Tackling – The Big Issue

It’s been long enough for emotions to settle and the dust to clear following the “dangerous tackle” decision that has now seen St Kilda’s Dan Butler suspended for a week.

Oh, he’ll appeal and I hope he gets off, and if he does, I am sure there will be a lot of people feeling vindicated by the decision.

However, for those who love the game and care for its future, something about the entire situation just doesn’t seem right. And that covers both perspectives.

On one hand, you have the people who want to retain good, hard, physical tackling as part of the game we grew up with. They go to the footy expecting their players to crash in and win the footy, tackle opponents to the ground, and generally play footy like they bloody well mean it.

On the other hand, we have people who are resigned to the fact that the AFL, and as a result, footy in general, will move completely away from the physicality that made the sport so special. They believe it is time to get ahead of the game and put restrictions in now to save the future.

Is there a right and wrong, or as per usual, are we operating in a grey void once gain?

Whilst my feet remain firmly in the first camp, desperate to retain the types of tackles we saw from Butler, I understand why the other side feel the way they do. I mean, nobody wants to see someone sick and sorry from a head knock – I’m not a sadist. What I do like, however, is a sport where controlled aggression is not punished as part of a movement. And right now, this “protect the head at all costs” stance is a movement. Like all movements, it has its champions.

Dan Butler’s tackle on the unsuspecting Nick Blakey opened up a can of worms.

Yes, the tackle was powerful and aggressive.

Yes, he took Blakey down hard.

And yes, Blakey’s head hit the ground.

There was no sling and though some argue that there was a “second action” in the 0.5 seconds from contact to the players hitting the ground, it looks to me as though Butler is shifting his weight as he tackles to avoid two things – landing in Blakey’s back, and burying Blakey’s face in the turf.

What an asshole, right?

In the eyes of some, the head hitting the ground is enough to warrant a suspension, and if you think that way, more power to you. I don’t judge you or how you view football. I’m an adult.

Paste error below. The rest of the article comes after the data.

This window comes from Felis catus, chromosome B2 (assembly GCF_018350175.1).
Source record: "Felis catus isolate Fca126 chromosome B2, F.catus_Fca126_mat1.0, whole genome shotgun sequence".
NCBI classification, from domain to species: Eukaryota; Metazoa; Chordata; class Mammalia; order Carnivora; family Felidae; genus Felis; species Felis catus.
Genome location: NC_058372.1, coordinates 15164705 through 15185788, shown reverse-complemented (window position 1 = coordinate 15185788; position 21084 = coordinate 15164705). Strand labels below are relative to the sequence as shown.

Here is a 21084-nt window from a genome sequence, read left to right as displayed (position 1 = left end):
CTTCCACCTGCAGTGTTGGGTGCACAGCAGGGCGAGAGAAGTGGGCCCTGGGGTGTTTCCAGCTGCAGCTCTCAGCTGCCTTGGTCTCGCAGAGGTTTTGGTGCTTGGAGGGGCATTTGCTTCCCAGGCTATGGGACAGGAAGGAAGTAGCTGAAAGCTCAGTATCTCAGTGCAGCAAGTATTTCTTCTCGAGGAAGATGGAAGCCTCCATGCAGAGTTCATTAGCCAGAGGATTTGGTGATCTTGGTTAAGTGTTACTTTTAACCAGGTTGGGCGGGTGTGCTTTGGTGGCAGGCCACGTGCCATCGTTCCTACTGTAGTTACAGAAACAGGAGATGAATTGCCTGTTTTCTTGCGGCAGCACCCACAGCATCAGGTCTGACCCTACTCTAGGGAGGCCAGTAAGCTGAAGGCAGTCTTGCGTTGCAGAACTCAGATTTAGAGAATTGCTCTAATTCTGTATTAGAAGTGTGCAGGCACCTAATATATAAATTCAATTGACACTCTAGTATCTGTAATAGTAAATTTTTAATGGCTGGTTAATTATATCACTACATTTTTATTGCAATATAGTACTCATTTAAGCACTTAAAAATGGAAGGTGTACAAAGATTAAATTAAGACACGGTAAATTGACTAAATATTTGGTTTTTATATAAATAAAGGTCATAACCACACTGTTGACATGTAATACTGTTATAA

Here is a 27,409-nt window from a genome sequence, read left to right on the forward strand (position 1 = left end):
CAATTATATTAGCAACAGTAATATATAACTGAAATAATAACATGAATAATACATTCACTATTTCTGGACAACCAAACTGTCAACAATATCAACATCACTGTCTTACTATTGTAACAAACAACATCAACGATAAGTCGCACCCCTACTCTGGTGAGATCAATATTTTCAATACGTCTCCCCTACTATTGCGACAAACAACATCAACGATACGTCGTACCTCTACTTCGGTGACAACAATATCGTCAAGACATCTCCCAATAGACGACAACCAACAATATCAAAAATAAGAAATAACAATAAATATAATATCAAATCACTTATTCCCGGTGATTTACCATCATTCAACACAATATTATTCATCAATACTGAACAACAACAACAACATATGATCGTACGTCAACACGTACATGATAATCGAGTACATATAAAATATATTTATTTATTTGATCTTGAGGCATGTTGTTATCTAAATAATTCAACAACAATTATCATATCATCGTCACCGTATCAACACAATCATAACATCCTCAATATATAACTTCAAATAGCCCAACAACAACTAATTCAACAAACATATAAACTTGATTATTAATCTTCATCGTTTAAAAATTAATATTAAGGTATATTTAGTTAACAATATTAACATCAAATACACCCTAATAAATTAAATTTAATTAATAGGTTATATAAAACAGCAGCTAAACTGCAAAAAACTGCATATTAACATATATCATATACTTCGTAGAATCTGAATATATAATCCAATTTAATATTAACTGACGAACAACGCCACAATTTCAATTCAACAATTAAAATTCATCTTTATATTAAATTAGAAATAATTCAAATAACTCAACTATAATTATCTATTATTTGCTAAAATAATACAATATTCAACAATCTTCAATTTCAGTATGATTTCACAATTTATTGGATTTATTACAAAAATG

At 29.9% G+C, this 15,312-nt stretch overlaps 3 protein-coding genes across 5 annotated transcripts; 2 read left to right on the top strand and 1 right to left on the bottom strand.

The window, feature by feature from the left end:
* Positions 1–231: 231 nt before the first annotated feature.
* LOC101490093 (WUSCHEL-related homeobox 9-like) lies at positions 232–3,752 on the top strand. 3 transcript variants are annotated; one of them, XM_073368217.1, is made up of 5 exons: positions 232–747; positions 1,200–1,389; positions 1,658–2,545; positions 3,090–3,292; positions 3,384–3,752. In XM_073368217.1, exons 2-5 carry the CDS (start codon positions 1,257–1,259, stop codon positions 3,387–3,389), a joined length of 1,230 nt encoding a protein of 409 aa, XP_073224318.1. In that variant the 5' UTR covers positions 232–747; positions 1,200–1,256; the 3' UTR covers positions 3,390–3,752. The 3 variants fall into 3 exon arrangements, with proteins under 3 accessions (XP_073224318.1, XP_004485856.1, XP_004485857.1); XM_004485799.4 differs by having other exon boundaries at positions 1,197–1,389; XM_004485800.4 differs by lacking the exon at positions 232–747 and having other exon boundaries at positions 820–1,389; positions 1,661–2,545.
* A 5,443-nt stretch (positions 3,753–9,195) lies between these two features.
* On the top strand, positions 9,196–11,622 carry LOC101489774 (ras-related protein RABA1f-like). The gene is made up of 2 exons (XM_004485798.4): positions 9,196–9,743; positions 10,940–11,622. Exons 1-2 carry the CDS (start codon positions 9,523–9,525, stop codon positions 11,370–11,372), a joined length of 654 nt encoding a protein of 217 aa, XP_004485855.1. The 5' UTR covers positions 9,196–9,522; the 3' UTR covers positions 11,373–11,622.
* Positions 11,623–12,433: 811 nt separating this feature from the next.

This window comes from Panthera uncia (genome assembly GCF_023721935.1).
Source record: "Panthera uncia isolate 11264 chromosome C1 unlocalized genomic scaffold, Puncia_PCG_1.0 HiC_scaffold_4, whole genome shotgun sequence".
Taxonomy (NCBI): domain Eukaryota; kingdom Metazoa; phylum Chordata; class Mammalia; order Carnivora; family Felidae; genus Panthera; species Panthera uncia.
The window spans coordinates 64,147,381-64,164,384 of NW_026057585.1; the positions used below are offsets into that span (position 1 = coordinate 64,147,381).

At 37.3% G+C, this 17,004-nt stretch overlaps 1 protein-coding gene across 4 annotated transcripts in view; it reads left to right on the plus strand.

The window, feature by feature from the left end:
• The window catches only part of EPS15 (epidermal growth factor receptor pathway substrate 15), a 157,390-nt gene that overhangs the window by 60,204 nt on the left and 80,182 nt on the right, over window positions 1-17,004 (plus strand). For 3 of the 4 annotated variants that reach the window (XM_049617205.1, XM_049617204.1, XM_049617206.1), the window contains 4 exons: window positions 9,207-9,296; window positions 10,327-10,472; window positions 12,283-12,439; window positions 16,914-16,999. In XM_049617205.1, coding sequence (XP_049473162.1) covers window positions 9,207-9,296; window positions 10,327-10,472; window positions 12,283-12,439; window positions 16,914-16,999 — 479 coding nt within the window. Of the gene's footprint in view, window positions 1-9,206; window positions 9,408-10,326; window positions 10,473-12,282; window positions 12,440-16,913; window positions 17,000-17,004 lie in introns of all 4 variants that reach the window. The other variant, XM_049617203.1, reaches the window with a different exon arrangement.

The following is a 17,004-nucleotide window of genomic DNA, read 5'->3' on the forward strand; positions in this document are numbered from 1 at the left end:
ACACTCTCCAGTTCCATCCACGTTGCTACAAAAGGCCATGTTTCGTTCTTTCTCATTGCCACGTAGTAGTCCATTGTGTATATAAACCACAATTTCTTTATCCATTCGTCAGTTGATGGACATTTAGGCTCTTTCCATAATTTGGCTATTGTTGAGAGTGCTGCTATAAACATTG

However, from where I sit, Blakey’s complete and utter obliviousness to the situation (the second time in the same game, mind you) was as much the issue here as Butler’s tackle. By punishing Butler for tackling Blakey so hard, we’re almost excusing Blakey’s lack of awareness and inability to protect himself.

Sadly, they are aspects of the game that have been creeping in for a while, now.

I grew up watching footy in the 80s and 90s, and whilst I tend to avoid the “footy was better in my day” schtick that people get tired of very quickly, one facet of the game that has deteriorated in recent years in the innate sense of a player to protect himself in a contest. At the moment, we tend to see players relying on the goodwill of an opponent and the AFL rules to protect them.

Unfortunately, not everyone in a fast-paced, contact sport possesses copious amounts of goodwill, and the AFL are only going to protect you after the fact. Oh, you were knocked out? The player who dropped you is in sooo much trouble!

The league is like the principal’s office at school. You do something wrong, you get sent there, and you accept the punishment. It does not prevent the action in the first place. That is entirely dependent on your opponent.

And you can’t depend on your opponent. Hell, some can barely even rely on their own teammates.

What this creates is this feeling of invincibility on the field, and that is dangerous in and of itself.